A powerful bomb shattered the U.S. Embassy here today, killing at least 32 persons, including six Americans, and wounding at least 95 others in the worst attack ever against an American target in Lebanon.
U.S. special envoys Philip Habib and Morris Draper were not in the building when the bomb exploded at midday, and Ambassador Robert Dillon, who was in his office, escaped with minor cuts. The American victims were identified in Washington as two foreign service officers, two Agency for International Development employes and two Army sergeants. Most of the others killed and wounded were believed to be Lebanese.
Police said they believe the bomb was inside a pickup truck driven to the embassy, although the source of the explosion remained officially unknown. Responsibility for the attack was claimed in telephone calls by an Islamic group called Moslem Holy War, which identified itself as a supporter of Iranian leader Ayatollah Ruhollah Khomeini.
The central section of the seven-story, salmon pink building on the West Beirut seafront collapsed like an accordion in the blast. An embassy employe described the explosion as a sudden burst of light, not noise, with objects flying through the air. The wings of the embassy structure were badly damaged but still standing.
After the explosion, thick brown smoke enveloped the building, and pandemonium erupted. Reporters rushed to the scene and saw three cars burning in front of the embassy. From the top floors, the screams and cries of trapped employes could be heard.
Lebanese Army and U.S. Marine helicopters quickly arrived on the roof of the building to rescue those trapped. Lebanese civil defense units, Red Cross and Red Crescent workers charged into the building, bringing out what appeared to be heaps of flesh, nothing resembling bodies.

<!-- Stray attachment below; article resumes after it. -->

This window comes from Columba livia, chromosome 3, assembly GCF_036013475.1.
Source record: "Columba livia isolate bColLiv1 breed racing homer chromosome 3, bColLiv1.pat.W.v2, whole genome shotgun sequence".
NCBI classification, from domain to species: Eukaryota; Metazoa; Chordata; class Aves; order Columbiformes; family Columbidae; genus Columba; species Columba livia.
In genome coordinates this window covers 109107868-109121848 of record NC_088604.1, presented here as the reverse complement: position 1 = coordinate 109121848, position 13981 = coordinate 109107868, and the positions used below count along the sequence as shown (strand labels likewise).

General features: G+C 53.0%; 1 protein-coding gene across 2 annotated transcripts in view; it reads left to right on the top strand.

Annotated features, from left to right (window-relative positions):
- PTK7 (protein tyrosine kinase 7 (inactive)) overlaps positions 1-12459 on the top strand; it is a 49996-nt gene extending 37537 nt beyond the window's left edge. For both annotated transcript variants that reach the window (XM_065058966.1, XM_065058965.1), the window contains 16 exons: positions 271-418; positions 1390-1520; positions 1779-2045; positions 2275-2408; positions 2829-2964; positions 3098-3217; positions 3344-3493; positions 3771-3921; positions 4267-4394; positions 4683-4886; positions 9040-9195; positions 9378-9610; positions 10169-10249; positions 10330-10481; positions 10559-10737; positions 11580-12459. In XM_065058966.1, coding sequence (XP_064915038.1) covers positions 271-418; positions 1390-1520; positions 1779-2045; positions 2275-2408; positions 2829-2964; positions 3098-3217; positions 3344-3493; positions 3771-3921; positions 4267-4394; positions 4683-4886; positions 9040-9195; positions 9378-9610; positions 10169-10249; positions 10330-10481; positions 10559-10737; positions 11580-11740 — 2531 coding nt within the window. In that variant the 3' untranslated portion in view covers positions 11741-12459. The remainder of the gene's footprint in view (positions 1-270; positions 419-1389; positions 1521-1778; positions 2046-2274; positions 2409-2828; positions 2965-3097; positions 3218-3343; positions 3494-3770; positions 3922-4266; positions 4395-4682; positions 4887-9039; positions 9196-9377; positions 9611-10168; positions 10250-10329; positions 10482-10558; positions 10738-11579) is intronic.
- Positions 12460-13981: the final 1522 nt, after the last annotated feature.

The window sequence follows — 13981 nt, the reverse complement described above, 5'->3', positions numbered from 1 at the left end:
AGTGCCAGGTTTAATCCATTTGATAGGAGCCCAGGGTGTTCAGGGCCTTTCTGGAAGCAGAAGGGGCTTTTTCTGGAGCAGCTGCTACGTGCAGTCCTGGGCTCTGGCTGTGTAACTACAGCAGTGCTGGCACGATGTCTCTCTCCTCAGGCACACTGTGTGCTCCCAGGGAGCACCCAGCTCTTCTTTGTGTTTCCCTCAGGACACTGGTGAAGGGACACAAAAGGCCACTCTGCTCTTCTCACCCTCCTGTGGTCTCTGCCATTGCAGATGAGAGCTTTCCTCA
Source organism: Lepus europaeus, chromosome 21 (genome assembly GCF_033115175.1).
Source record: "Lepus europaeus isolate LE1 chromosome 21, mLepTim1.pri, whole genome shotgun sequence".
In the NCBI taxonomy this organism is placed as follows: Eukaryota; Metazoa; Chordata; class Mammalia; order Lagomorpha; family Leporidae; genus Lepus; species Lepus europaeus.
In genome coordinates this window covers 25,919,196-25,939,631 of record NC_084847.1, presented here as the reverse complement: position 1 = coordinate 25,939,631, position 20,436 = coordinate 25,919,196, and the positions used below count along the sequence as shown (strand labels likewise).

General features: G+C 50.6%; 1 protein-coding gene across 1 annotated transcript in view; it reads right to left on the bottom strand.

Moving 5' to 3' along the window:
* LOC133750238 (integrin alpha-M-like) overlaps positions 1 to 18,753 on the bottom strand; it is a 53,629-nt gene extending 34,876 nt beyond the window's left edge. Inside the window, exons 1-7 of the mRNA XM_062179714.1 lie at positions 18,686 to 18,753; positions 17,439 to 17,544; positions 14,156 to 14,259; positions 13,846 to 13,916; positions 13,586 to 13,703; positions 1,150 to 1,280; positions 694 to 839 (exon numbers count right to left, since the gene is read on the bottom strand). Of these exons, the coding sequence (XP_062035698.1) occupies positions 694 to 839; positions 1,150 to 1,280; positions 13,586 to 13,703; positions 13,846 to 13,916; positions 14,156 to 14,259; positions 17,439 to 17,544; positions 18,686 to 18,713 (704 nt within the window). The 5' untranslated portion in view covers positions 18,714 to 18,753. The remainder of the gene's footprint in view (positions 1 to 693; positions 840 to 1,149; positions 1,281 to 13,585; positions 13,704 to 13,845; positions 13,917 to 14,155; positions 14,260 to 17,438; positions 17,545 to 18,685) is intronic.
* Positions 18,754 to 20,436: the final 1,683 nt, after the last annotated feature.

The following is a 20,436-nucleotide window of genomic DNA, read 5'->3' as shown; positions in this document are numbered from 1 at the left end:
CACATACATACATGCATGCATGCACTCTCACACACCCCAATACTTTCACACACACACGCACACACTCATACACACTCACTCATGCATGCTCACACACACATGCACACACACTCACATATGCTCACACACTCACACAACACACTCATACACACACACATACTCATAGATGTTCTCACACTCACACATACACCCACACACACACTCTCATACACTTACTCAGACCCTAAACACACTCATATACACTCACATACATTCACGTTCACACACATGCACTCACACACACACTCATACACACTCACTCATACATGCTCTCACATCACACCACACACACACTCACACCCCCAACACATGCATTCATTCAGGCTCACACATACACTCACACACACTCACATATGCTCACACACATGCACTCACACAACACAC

[In Washington, President Reagan declared that "this criminal attack . . . will not deter" the United States from "doing what we know to be right" in the search for peace in the Middle East. Details on A17.]
American Marines, French and Lebanese troops and police rescue teams, using floodlights, were still searching this evening amid the rubble for those trapped and those injured. The number of casualties was expected to mount.
No official breakdown of casualties was given here, but the name of one AID employe, William McIntyre, was listed in local reports as among those killed. Embassy press secretary John Reid and security officer David Roberts were said to be among those injured.
Confirmation that at least six Americans had been killed came from Undersecretary of State for Political Affairs Lawrence Eagleburger in Washington as he left a briefing for the House Foreign Affairs Committee. Eagleburger gave no names, but the Army identified two of the victims as Sgt. 1st Class Richard Twine, 36, of Salop, England, and Staff Sgt. Ben H. Maxwell, 26, of Appomattox, Va., members of an Army team that was training Lebanese troops. A third member of the team, Staff Sgt. Mark E. Salazar, 30, of San Gabriel, Calif., was missing and believed dead, the Army said.